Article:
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BSMS > About BSMS > Contact us > Staff > Dr Timothy Chevassut

Dr Timothy Chevassut

Dr Tim Chevassut

Dr Timothy Chevassut (BMBCh MA, MPH, PhD)

Reader in Haematology
T: +44 (0)1273 873232
Location: Medical Research Building, BSMS, University of Sussex, BN1 9PS

Other roles: Honorary Consultant; Director of Clinical Academic Training at BSMS; Director of Cancer Translation Advisory Group (CTAG); Lead for Haematology Clinical Trial Portfolio (CIRU); Clinical Lead for The Haematology Research Group
Areas of expertise: Clinical haematology; acute myeloid leukaemia; myelodysplastic syndromes; stem cells; DNA methylation; epigenetics; targeted therapies; cancer trials


Dr Timothy Chevassut is both a clinical haematologist and basic scientist.  He studied medicine and molecular biology at Oxford and gained his MRCP at Bristol before spending a research fellowship at Harvard where he conducted work on embryonic stem cells and DNA methylation. He subsequently completed a PhD at Edinburgh working on RNA interference before returning to medicine and completing specialist training in clinical haematology culminating in the FRCPath. In 2007 he joined Brighton and Sussex Medical School where he is currently Reader in Haematology and also honorary consultant at the Royal Sussex County Hospital in Brighton. 

Dr Chevassut's clinical area of interest is blood cancers with a particular focus on acute myeloid leukaemia (AML) and the myelodysplastic syndromes (MDS).  These are related diseases of the blood for which we now have a remarkable understanding of the genetic mutations and molecular biology.   However, despite this understanding, the treatment options for patients diagnosed with AML and MDS remain very limited, particularly older patients where stem cell transplantation is usually not possible.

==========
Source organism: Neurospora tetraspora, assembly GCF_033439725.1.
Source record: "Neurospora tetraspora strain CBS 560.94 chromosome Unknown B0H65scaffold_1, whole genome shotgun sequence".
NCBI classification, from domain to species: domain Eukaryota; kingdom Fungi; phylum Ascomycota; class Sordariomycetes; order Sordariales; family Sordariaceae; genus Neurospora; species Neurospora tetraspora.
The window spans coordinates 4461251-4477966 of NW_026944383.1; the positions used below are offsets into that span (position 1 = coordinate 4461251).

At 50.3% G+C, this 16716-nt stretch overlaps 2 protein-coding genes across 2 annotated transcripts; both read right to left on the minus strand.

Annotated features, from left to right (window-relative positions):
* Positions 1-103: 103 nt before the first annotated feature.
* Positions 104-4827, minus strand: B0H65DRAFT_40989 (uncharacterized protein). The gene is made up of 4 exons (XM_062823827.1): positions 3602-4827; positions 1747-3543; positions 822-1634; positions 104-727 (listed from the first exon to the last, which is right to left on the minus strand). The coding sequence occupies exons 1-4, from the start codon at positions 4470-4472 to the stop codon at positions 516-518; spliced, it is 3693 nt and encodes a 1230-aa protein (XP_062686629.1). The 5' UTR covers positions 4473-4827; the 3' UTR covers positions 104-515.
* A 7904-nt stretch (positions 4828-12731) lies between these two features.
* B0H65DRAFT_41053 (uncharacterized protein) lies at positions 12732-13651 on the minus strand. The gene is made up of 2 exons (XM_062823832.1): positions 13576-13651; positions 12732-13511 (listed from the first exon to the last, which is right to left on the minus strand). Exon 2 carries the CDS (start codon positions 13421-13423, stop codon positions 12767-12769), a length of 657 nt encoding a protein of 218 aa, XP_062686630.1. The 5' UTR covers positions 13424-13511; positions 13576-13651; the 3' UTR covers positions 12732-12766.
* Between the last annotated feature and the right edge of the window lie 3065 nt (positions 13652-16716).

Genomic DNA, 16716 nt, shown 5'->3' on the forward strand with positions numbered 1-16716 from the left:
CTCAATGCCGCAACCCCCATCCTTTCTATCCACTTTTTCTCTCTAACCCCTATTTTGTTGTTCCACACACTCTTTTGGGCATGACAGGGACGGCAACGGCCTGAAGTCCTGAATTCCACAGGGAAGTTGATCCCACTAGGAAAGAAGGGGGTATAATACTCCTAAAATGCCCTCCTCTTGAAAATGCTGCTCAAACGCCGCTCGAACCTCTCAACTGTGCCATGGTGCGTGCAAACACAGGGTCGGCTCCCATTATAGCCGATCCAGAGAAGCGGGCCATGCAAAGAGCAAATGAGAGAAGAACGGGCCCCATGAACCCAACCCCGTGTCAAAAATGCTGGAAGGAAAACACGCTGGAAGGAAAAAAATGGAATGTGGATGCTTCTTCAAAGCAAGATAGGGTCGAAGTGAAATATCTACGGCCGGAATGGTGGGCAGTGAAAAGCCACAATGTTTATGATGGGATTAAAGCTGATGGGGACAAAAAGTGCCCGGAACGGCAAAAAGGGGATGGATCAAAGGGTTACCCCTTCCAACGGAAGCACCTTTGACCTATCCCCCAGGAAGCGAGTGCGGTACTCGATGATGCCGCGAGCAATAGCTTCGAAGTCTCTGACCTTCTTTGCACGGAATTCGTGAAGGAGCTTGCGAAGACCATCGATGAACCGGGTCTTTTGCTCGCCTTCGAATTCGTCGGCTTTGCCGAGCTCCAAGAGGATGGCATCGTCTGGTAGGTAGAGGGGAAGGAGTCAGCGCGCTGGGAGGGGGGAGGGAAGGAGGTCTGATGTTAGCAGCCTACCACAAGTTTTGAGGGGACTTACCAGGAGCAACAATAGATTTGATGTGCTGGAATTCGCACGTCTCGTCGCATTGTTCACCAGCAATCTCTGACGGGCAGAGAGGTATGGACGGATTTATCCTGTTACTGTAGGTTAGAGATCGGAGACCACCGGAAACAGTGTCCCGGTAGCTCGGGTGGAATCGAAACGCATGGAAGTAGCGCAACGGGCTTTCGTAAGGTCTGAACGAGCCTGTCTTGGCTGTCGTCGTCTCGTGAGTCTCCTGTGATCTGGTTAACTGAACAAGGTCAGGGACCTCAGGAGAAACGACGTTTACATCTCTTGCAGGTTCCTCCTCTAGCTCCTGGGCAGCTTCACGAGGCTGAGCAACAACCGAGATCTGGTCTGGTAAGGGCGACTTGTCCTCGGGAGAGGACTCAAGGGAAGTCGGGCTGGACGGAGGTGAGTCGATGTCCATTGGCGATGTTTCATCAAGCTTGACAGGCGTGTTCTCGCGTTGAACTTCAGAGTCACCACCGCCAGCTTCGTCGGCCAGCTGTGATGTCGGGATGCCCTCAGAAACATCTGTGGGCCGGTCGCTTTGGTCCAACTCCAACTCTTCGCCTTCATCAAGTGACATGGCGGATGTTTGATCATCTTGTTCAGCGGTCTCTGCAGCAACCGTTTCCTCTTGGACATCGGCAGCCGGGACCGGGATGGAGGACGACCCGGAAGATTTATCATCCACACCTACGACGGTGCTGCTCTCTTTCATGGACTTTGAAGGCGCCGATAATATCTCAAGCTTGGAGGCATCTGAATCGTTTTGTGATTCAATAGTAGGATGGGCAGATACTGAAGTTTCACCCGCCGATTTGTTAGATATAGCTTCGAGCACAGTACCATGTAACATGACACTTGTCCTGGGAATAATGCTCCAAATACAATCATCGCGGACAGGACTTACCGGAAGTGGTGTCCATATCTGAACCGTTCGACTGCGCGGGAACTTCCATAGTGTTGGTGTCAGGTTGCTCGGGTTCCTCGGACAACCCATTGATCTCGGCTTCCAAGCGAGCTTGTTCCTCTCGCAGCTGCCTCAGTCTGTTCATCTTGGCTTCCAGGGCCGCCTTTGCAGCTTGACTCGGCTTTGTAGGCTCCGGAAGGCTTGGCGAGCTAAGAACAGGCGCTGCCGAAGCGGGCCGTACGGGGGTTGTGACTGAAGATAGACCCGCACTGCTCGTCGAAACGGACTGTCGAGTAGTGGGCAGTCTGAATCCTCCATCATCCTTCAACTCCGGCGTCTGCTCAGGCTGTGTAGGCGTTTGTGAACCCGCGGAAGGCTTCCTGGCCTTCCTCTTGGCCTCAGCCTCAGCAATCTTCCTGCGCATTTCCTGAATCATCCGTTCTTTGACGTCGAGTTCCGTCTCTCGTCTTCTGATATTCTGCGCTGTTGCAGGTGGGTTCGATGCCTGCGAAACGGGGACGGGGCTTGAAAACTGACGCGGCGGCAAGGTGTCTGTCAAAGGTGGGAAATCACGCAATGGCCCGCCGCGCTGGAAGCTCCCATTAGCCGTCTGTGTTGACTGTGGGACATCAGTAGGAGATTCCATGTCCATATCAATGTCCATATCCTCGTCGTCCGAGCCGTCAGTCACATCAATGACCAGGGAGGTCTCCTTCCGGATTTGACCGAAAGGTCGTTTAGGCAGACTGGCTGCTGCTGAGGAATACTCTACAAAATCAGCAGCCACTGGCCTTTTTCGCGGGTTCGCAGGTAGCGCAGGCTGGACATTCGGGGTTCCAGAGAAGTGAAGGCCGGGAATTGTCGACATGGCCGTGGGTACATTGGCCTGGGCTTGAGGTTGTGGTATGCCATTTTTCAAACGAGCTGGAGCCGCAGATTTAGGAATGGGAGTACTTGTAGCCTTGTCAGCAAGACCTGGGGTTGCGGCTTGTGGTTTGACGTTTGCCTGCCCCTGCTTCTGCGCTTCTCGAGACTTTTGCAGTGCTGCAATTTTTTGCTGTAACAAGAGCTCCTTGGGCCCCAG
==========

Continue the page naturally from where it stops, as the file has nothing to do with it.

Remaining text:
Dr Chevassut’s recent work has focused on one particular gene mutation, namely the DNA methyltransferase gene DNMT3A, that occurs in around 25% of patients with AML.  His laboratory has shown that mutations in DNMT3A often initiate leukaemia and can be detected rapidly using PCR to improve diagnosis and prognosis.  More importantly, they have shown that leukaemias carrying DNMT3A mutations can be effectively targeted using novel strategies that disrupt the epigenetic machinery of the cell’s genome including histone modfications and DNA methylation. 

Dr Chevassut also works closely with colleagues at BSMS and the University of Sussex on other types of blood cancer, notably chronic lymphocytic leukaemia and multiple myeloma, and has established a tissue bank of bone marrow samples.  He has acted as Principal Investigator for a number of early phase clinical studies and is a key member of the NCRI MDS Trial Subgroup.  The overarching goal of his translational research programme is to develop better treatments for patients through improved understanding of disease biology and to bring these to the clinic over the next few years. He welcomes expressions of interest for working at BSMS or collaboration with his research group.